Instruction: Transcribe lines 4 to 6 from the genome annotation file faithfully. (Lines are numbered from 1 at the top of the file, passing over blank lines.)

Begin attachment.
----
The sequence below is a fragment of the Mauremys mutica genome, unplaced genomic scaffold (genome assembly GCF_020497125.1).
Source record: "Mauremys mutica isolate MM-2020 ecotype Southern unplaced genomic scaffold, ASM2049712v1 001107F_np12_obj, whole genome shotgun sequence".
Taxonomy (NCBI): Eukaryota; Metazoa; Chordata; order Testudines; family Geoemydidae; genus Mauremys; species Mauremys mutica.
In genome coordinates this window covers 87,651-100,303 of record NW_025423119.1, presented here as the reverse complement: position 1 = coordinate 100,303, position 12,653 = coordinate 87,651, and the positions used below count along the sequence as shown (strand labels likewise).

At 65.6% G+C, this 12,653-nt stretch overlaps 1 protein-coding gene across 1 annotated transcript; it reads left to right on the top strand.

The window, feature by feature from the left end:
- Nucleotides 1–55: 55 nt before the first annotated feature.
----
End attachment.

In genome coordinates this window covers 87,651-100,303 of record NW_025423119.1, presented here as the reverse complement: position 1 = coordinate 100,303, position 12,653 = coordinate 87,651, and the positions used below count along the sequence as shown (strand labels likewise).

At 65.6% G+C, this 12,653-nt stretch overlaps 1 protein-coding gene across 1 annotated transcript; it reads left to right on the top strand.

The window, feature by feature from the left end: